The invasion of Ukraine by Russia has added a humanitarian tragedy and a significant uncertainty into the world economy. The macroeconomic outlook of rising inflation leading to tightening monetary policy was already providing a strong headwind to global growth shares, as well as government and corporate debt. A noticeable period of volatility is being experienced and may continue, particularly in the absence of a de-escalation of the invasion. We appreciate how unsettling these periods are for investors, particularly as it is only two years since the significant shock at the start of the pandemic.

It is easy to be fearful and to make the decision to sell. However, whilst the past might not be a reliable guide to the future, history tells us that time in the market is the investor’s friend in these circumstances:

Fidelity International published data on returns from the FTSE All Share for five years to the end of September 2021. The effect of missing out on the best days in the market cuts returns from 6.2% per annum to 2% per annum. Missing the best thirty days makes returns negative at -2.7%.

In addition, many of the best days follow some of the worst days. In the twenty years to the end of December 2021, half of the best days on the US S&P 500 index have occurred during a bear market (when the market has declined by 20% or more) and a further one third took place during the first two months of a bull market, before it was clear a bull market has begun.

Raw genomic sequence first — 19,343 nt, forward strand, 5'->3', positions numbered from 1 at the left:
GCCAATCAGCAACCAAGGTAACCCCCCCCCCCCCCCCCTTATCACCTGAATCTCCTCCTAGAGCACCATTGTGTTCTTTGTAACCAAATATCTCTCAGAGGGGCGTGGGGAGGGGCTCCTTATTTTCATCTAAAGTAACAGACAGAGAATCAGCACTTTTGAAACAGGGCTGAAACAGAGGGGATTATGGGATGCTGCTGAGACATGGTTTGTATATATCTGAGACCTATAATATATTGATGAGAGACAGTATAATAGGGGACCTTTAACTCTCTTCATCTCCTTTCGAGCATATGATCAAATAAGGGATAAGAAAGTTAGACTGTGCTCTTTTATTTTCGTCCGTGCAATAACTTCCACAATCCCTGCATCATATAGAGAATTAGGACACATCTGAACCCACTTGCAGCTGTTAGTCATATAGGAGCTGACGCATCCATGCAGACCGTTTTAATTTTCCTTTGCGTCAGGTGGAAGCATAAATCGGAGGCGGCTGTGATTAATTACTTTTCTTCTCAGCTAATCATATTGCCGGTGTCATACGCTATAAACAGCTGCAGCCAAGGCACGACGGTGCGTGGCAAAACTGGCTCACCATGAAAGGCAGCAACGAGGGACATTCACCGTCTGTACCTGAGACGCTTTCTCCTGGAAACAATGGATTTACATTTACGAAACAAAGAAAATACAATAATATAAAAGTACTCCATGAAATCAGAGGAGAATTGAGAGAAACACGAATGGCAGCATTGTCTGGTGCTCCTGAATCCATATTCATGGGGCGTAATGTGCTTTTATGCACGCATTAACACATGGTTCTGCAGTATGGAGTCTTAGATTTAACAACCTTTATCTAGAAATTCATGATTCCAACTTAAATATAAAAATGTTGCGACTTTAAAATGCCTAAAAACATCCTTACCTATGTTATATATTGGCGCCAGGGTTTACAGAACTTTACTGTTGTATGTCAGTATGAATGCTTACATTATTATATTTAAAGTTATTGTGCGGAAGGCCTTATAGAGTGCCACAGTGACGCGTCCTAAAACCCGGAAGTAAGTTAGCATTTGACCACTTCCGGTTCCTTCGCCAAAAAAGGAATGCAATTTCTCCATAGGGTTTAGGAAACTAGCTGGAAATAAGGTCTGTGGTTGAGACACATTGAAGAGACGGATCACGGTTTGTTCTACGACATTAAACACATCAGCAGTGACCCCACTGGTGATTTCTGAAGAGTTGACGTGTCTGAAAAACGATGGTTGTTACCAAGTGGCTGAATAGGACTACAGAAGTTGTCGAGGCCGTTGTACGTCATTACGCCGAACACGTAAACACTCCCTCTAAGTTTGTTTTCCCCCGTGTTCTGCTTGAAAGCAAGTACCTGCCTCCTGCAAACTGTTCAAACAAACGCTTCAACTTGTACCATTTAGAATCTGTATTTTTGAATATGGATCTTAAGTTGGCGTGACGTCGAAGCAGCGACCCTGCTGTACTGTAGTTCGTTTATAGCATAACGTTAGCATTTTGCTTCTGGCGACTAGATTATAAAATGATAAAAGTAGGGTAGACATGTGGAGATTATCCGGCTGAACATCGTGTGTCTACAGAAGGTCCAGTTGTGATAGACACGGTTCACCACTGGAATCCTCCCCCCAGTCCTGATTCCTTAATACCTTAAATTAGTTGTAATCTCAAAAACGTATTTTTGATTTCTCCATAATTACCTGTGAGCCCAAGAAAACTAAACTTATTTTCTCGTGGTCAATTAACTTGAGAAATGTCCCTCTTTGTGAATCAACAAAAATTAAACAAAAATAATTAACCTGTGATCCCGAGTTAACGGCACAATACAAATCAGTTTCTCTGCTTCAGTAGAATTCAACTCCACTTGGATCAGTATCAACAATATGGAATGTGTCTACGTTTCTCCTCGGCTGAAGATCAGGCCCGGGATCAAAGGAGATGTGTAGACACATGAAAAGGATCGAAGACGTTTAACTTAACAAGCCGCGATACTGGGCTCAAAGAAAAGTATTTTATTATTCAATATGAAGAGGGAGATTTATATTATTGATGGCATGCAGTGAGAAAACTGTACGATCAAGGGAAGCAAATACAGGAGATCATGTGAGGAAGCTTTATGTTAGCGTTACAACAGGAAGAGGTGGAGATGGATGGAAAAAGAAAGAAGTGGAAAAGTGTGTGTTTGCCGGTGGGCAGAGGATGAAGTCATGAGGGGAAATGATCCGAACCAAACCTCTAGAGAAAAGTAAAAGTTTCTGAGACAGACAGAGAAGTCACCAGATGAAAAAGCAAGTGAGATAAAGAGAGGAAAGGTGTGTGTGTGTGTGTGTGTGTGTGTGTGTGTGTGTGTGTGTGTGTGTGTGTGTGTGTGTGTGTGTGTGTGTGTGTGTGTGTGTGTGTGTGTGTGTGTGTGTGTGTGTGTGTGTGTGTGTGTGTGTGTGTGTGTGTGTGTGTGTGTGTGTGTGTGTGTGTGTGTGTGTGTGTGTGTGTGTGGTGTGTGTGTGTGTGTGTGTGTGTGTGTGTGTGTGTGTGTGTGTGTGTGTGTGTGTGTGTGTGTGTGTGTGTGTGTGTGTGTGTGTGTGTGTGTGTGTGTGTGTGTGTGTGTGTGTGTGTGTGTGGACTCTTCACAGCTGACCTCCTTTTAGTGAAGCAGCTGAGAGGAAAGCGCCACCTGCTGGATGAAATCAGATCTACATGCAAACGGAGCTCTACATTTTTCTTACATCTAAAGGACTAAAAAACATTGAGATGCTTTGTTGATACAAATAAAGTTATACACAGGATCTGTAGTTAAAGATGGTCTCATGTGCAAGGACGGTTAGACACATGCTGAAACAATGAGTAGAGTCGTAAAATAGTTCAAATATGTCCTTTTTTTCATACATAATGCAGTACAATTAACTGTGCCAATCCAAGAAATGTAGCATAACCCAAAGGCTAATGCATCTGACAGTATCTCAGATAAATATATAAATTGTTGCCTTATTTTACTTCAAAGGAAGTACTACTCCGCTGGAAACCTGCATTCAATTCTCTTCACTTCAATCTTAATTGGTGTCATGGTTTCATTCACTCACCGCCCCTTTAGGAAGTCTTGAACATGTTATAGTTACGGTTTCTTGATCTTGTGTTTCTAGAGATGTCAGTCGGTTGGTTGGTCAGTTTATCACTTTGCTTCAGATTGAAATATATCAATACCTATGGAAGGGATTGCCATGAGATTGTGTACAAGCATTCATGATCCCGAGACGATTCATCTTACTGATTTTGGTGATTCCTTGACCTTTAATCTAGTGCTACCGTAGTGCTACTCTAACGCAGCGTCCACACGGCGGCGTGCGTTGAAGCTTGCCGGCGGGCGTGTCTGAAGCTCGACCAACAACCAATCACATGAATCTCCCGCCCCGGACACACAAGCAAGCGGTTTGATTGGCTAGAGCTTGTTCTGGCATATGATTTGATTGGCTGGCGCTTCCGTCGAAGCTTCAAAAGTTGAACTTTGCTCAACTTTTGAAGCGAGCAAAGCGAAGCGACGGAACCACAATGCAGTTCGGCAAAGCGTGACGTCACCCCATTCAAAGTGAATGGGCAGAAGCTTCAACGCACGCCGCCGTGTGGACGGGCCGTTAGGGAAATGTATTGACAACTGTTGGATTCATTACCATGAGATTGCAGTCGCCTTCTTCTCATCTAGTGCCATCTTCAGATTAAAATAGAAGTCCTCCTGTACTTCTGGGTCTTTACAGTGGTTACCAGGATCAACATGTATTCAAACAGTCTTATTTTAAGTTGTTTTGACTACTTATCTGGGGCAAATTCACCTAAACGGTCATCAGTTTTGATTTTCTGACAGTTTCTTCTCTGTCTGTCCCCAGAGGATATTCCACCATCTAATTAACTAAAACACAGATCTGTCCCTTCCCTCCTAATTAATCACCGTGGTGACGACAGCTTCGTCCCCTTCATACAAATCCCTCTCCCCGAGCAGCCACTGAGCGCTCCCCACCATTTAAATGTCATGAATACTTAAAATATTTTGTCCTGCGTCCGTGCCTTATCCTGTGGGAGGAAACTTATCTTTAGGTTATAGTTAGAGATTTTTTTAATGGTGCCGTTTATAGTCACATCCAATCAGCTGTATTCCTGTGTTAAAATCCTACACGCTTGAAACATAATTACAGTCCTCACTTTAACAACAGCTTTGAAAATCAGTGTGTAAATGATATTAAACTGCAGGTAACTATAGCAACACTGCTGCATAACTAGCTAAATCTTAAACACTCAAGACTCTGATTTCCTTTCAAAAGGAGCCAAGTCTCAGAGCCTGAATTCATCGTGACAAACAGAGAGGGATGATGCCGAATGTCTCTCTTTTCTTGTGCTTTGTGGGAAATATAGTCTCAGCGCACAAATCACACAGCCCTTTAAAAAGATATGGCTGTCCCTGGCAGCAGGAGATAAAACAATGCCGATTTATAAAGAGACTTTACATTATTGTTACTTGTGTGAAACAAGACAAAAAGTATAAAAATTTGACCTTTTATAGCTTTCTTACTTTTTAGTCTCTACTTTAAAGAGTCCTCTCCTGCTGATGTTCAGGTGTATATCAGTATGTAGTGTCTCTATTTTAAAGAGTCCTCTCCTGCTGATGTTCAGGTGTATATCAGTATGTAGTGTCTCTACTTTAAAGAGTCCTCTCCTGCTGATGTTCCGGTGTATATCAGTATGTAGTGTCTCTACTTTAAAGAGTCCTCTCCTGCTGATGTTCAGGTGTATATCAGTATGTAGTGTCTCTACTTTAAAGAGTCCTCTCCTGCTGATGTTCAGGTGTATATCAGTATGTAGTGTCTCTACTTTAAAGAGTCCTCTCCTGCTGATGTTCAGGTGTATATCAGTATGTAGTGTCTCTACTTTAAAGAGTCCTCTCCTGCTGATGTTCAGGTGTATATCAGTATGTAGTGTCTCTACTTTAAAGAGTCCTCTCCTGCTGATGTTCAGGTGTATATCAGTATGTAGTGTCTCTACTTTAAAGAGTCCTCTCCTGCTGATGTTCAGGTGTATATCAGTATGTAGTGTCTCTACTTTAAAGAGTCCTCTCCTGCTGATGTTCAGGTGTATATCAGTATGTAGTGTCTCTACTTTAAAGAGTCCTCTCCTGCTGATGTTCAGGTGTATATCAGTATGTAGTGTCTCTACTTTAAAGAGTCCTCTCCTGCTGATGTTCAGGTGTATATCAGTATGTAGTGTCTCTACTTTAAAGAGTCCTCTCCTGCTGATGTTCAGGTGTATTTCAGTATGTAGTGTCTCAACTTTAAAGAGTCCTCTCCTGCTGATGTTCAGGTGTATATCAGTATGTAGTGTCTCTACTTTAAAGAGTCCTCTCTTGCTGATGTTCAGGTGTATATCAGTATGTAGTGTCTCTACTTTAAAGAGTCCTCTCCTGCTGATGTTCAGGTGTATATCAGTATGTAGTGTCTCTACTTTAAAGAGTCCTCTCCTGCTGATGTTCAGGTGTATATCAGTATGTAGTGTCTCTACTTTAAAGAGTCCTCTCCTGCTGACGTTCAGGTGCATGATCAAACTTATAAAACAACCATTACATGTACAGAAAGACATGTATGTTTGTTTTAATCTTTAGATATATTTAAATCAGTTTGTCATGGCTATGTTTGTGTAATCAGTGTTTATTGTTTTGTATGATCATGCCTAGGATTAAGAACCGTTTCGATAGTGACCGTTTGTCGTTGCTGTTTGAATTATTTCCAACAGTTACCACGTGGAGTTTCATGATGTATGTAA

We have examined geopolitical events of the last eighty years and the US S&P 500 reaction:

  • The biggest reaction was the bombing of Pearl Harbour in 1941. It resulted in a total decline of 19.8% and it took 307 days for recovery.
  • Iraq’s invasion of Kuwait in 1990 resulted in a total decline of 16.9% and took 189 days for recovery.
  • North Korea’s invasion of South Korea in 1950 resulted in a total decline of 12.9% and took 82 days to recover.
  • The 11 September 2001 attacks caused an 11.6% decline and took a month to recover.

This data supports our view that time in the market, rather than timing the market remains the key to successful financial planning, no matter the short-term worries it can cause. Nobel Laureate William Sharpe found that ‘market timers’ must be right 82% of the time to match the return realised by investors who stay the course.

However, some investors may need to consider their plans:

  • Short-term investors such as those approaching taking benefits from pensions, or have a known or emerging need to take capital out of their portfolio, need to make contact.
  • Sharp market movements can be problematic for those taking fixed regular withdrawals.
  • Although cash interest rates remain low, and a buffer of six to twelve months outgoings is encouraged, inflation will reduce the purchasing power of deposits.
  • If you feel that your risk tolerance might have changed, please ask for a fresh risk profile questionnaire.

Finally, with just twenty one working days until the tax-year end at the time of writing, the present uncertainty should not delay the use of allowances to continue your financial planning.